"Honestly, I don't know what's to come next, if I'm going to lose another friend, if I'm going to see anyone else the next day," Boswell said.
Boswell is one of many teenagers across the U.S. who've been touched by gun violence.
A new study conducted by the Perelman School of Medicine at the University of Pennsylvania and Children's Hospital of Philadelphia reveals that kids who live within blocks of shootings are 134 times more likely to go to the emergency room for mental health issues.
SEE ALSO: Study examines impact of neighborhood shootings on kids' mental health
"They are scared. I can tell you out of the 240 kids I talk to, they are scared," said therapist Akea Williams.
In July, Williams started offering free sessions to kids touched by this trauma. Her clientele exploded in just three months.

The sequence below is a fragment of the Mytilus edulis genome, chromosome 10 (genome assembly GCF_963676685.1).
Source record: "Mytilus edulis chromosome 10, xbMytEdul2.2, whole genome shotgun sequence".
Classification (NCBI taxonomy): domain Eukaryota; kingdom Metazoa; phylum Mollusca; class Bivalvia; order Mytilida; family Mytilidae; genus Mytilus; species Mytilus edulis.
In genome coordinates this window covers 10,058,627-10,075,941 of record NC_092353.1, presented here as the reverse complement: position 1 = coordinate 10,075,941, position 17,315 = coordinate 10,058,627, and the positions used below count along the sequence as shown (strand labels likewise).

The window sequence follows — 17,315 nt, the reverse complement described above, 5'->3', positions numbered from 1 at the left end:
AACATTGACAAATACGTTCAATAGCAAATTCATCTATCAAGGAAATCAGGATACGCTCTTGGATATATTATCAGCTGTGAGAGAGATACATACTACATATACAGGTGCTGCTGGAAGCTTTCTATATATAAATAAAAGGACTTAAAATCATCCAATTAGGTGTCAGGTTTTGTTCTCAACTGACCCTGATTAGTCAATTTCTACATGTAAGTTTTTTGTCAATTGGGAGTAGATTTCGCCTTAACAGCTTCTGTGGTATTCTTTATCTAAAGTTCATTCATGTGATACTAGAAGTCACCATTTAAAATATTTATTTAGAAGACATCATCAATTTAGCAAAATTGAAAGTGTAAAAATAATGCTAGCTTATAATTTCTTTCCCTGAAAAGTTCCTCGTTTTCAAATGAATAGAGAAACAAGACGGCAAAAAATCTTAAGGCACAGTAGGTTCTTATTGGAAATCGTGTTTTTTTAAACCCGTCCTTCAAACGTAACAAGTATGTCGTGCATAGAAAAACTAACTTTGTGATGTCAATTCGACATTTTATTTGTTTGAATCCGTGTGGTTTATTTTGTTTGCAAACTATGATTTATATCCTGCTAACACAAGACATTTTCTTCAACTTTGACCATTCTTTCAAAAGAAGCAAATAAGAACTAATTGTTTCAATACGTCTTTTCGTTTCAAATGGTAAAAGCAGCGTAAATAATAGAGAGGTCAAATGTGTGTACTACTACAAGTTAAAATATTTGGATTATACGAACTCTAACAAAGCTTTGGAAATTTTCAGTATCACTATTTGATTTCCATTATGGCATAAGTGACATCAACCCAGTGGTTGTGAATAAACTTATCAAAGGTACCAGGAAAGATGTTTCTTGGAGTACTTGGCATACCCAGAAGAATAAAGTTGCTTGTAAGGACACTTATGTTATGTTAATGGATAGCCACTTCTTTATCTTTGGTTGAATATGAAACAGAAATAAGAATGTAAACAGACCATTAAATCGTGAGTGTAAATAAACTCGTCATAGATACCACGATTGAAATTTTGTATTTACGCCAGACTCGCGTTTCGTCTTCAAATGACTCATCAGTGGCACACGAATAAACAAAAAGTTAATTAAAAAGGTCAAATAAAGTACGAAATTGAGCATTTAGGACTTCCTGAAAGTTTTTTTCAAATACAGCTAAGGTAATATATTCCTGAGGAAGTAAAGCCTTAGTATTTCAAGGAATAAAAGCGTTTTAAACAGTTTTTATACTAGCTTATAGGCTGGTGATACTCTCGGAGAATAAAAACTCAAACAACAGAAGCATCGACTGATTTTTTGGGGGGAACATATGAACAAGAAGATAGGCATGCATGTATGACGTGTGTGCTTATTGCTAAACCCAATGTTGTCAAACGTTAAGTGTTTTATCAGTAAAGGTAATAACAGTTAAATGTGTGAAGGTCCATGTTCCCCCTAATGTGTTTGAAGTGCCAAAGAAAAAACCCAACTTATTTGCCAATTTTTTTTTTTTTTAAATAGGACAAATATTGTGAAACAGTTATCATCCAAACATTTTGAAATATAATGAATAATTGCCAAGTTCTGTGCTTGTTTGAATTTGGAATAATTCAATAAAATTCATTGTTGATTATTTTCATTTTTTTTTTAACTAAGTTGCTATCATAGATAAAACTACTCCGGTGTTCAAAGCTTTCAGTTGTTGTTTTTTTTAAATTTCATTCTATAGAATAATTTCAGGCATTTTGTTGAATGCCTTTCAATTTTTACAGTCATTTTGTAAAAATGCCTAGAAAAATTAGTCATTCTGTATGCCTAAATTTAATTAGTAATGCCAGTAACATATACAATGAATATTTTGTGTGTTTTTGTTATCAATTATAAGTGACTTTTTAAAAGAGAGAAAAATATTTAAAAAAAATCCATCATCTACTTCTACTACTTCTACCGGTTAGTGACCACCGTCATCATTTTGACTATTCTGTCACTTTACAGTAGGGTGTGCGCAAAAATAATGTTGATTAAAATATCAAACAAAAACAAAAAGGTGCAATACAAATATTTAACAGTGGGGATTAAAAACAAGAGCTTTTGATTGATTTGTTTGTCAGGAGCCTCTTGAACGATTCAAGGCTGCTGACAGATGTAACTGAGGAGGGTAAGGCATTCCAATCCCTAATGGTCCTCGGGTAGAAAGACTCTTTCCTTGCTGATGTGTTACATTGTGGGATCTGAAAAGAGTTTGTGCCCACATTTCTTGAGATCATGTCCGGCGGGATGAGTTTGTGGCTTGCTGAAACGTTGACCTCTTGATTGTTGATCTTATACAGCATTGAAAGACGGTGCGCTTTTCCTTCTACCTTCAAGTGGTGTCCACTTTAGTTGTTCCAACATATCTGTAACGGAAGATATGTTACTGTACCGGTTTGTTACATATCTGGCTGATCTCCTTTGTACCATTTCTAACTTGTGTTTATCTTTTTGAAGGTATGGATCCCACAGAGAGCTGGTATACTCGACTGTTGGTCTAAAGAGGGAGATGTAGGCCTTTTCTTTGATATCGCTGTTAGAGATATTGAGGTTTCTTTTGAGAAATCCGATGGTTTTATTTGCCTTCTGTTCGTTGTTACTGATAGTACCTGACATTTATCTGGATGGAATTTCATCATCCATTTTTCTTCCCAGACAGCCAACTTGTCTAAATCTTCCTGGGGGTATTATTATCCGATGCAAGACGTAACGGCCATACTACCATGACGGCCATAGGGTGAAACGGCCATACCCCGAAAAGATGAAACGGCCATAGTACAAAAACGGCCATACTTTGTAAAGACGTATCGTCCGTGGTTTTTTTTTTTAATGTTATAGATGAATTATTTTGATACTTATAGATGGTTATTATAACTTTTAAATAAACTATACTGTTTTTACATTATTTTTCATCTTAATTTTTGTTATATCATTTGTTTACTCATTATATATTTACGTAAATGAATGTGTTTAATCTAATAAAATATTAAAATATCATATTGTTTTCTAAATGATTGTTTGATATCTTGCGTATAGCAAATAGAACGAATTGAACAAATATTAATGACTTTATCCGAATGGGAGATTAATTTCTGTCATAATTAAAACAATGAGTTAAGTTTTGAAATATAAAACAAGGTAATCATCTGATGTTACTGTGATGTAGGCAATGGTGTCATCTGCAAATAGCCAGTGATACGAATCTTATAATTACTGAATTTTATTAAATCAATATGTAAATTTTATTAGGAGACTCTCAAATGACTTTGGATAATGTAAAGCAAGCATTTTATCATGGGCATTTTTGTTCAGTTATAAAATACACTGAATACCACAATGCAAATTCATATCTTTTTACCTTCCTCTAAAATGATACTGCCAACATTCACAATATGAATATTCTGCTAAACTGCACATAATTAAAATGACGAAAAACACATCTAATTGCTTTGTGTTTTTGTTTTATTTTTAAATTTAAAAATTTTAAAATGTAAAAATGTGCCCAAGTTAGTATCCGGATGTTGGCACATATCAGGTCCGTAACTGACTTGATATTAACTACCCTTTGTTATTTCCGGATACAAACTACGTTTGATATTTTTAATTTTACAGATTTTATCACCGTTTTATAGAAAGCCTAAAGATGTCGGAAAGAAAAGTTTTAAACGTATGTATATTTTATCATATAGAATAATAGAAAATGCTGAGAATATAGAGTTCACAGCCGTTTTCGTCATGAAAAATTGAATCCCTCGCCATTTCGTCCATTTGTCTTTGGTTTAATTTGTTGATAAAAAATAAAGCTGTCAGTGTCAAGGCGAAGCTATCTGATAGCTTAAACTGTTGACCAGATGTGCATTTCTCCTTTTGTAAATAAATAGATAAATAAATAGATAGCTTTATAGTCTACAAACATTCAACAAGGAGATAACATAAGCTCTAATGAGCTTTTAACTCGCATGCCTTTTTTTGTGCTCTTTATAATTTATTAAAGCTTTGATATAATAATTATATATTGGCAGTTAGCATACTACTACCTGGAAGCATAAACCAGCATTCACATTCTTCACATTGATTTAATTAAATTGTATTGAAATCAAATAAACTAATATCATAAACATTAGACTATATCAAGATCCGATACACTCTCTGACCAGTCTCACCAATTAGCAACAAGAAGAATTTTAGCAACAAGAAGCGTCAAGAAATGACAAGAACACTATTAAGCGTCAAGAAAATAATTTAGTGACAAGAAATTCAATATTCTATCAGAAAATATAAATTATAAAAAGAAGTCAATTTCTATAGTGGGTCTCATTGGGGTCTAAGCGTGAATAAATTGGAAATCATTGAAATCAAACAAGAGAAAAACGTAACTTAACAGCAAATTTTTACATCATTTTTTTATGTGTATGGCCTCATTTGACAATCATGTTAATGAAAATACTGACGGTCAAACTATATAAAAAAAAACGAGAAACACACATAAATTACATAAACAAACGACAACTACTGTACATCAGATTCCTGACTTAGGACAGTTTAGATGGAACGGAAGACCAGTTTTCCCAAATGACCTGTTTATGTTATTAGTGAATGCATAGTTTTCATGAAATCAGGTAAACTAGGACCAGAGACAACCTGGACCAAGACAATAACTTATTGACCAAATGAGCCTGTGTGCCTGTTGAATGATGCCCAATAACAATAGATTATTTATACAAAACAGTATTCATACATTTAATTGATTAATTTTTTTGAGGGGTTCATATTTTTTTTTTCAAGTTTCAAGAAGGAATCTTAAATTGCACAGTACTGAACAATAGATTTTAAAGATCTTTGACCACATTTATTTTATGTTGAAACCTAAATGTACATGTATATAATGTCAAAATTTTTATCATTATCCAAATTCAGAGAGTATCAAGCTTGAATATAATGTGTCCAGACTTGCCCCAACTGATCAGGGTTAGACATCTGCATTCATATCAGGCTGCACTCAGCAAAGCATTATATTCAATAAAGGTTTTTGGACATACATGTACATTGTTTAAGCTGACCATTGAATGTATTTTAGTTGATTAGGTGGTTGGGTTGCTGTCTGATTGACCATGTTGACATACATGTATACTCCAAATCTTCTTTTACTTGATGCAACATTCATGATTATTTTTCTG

"They don't know what to do. They don't want to come outside. A lot of them don't want to go to school because the schools are housing places where different beefs are coming from," said Williams of her conversations with children impacted by violence.
Philadelphia's murder rate is up 17% from this time last year. With 391 reported murder victims, 2021 has already surpassed the city's total-year tallies from 2007 to 2019.
For teens like Boswell, he just wants to make it into adulthood.
"I try my best to stay away from everything. The only thing I do is just keep my head down and play basketball and go to school," said Boswell. "Honestly, I want to live to be past 21 at this point."